Now that the main framework of the competition has been set up, it is time to bring out the jury. They are carefully chosen to represent the different voices – designers, architects, politicians, the elderly and their caregivers - that are crucial in the success of dealing with the ageing society in Singapore through the vehicle of design. Thus the four invited jurors of choice will be Mr Moses Wong, director of the Temasek Polytechnic Design School and the “Greater than 60” Design Centre, Mr Wong Mun Summ of local architecture firm WOHA, Mr Lim Boon Heng, the Minister-in-Charge of Ageing Issues, and Ms Teresa Hsu, a centenarian who is also a social worker and nurse.
Mr Moses Wong, as both a design educator and incubator of new design ideas for the elderly, stands in an excellent position to evaluate designs and also to help winning projects develop further for tie-ups with industry players in the market. It pushes the competition beyond ideas into reality that can tangibly address the ageing issue. Mr Wong Mun Summ, as co-partner of the Aga Khan Award winning firm WOHA will lend design credibility and prestige to the competition, which is likely to draw the participation of many good students. Also his association with the competition can raise the awareness and profile of the ageing issue in the top tiers of the design industry. As Minister-in-Charge of Ageing Issues, Mr Lim Boon Heng will certainly be very interested in the possibilities of such a competition and his presence will do much to give political clout and support to the cause. Finally, we have Ms Teresa Hsu, a 110-year-old former nurse who till today still actively engages in social and charity work among the aged sick. Singapore’s own version of Mother Teresa, she straddles the dual roles of an elderly person and a caregiver. Effectively, she can ensure that the winning designs will be directly relevant and beneficial to the very ones they seek to serve.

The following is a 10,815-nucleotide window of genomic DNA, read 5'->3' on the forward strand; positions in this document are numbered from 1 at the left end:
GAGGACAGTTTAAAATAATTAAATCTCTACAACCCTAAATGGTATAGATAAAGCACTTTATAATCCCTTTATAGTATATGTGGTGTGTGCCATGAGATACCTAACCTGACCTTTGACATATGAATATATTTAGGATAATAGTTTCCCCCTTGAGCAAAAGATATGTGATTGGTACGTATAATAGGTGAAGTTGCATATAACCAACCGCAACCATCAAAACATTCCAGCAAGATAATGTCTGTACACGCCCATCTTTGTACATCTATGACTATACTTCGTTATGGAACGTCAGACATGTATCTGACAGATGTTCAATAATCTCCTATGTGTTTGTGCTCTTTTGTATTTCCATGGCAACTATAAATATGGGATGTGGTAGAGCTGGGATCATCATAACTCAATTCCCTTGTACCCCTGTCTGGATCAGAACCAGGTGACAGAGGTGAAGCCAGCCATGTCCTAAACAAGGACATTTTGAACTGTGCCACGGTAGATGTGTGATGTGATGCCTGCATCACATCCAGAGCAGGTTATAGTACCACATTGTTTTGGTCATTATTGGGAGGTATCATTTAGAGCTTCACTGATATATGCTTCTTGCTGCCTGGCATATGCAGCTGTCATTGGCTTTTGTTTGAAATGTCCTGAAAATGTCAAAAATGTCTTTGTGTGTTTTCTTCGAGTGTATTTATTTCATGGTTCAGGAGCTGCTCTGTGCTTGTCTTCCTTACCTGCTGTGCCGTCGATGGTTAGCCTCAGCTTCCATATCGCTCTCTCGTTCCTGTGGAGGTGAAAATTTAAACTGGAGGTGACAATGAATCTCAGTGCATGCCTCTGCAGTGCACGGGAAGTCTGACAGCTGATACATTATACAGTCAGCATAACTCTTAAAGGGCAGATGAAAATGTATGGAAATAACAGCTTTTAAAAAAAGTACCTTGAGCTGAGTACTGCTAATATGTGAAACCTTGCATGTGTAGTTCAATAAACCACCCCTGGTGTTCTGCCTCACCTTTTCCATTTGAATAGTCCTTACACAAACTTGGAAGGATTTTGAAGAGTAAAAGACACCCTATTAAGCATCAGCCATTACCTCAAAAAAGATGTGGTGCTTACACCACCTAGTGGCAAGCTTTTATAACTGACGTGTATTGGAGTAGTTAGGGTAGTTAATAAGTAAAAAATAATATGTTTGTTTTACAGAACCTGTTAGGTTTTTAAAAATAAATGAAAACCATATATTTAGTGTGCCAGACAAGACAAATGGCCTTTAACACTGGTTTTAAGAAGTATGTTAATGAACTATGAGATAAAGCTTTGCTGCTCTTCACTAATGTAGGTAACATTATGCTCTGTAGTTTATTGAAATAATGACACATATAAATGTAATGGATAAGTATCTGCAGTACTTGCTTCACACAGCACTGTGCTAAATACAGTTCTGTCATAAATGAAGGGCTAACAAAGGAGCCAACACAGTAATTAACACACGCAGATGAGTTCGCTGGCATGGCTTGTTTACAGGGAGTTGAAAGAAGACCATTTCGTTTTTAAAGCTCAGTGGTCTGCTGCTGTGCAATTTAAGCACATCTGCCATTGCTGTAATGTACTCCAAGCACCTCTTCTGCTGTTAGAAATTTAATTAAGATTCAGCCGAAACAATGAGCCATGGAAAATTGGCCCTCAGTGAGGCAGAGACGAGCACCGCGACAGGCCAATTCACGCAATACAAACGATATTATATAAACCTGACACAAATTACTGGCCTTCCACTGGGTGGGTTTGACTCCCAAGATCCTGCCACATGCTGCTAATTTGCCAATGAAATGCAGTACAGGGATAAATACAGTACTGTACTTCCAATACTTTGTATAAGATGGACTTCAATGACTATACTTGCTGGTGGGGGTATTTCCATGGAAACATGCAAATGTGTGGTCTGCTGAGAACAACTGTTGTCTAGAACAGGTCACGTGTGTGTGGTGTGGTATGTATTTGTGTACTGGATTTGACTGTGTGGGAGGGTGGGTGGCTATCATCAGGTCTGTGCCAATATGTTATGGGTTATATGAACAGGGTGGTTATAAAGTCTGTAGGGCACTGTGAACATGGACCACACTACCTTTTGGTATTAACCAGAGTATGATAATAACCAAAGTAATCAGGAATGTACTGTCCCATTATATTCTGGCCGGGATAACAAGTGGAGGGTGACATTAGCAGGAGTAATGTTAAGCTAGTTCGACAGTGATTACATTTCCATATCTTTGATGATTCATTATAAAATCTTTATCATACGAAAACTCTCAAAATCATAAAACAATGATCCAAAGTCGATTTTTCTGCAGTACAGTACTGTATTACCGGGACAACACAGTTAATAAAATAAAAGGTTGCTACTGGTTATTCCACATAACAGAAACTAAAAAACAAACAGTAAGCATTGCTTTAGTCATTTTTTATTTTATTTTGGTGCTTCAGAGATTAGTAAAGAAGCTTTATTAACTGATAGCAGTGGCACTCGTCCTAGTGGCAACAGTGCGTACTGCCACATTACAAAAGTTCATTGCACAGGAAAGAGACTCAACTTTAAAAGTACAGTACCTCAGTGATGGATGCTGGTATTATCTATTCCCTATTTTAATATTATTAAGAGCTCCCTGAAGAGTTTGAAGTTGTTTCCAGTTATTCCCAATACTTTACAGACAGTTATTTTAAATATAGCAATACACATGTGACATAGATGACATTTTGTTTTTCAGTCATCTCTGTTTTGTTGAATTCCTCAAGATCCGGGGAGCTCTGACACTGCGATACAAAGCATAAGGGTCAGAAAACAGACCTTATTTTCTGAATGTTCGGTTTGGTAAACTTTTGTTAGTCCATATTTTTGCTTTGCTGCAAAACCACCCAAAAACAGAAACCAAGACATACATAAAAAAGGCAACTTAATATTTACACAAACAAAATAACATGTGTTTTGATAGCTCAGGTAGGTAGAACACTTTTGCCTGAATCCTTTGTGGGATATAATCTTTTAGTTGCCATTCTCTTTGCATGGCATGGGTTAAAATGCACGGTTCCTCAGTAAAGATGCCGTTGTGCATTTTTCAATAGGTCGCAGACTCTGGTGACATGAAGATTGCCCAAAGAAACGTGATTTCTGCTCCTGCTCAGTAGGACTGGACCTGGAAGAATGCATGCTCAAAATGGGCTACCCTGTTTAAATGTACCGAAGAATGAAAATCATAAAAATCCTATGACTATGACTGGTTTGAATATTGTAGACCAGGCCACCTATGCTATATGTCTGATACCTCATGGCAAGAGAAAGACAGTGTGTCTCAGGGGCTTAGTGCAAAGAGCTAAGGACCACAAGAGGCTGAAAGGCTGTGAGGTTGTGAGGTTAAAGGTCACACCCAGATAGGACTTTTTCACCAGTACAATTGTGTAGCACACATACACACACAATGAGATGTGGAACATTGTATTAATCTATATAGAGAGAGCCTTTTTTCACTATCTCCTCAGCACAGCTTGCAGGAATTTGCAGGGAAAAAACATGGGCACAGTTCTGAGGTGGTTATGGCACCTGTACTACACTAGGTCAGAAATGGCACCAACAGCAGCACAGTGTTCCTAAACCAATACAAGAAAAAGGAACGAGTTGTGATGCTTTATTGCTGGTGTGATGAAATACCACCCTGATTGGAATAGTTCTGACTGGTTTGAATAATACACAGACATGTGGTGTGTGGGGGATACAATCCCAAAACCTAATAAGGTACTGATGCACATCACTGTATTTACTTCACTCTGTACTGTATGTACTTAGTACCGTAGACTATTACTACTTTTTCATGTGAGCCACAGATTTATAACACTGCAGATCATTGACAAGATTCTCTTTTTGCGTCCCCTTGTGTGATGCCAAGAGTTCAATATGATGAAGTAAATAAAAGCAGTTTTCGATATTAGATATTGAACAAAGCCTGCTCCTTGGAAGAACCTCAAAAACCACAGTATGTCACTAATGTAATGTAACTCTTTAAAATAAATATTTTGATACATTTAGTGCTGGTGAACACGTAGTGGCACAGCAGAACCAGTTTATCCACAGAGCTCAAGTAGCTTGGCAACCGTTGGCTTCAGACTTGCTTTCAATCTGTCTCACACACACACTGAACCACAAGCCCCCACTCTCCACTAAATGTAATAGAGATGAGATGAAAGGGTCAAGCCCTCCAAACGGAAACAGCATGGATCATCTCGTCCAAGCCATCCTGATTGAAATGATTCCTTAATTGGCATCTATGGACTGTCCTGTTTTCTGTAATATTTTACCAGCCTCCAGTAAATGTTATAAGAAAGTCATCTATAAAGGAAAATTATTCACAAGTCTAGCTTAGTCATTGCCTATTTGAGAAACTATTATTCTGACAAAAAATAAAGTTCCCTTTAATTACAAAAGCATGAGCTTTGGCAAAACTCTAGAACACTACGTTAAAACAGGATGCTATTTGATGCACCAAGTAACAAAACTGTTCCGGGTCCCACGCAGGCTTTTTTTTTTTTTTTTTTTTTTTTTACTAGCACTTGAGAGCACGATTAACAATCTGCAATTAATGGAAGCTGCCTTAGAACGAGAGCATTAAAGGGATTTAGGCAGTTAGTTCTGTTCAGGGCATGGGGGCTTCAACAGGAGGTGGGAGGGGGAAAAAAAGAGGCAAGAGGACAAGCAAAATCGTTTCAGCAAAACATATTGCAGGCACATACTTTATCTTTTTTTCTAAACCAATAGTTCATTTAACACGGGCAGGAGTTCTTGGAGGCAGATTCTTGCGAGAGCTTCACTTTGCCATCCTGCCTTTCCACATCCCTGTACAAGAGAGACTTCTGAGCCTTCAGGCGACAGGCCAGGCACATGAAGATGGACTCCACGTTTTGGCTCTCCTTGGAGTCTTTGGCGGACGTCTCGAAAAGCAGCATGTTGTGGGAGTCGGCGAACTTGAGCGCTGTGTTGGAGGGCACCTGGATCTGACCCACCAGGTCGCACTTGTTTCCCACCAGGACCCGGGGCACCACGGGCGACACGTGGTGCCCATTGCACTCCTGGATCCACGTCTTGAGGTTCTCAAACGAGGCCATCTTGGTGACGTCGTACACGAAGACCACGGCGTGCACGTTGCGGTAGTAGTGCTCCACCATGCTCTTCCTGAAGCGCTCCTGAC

The physical epitome of Longfellow’s verses, Ms Hsu exemplifies the possibilities and opportunities in old age, defying conventional notions of the elderly as burdens to society that are the main cause of this ageing population problem. Likewise, this Singaporean edition of a “Social Art of Architecture Design Competition” aims to overturn negative connotations of ageing, raise awareness of the issue in schools, in the industry and among the public, and provide personalised design proposals to the elderly, all this while supporting this social issue with tangible remedies and a certain cachet only possible through the means of design.
Faculty Contact: Dr Ruzica Bozovic-Stamenovic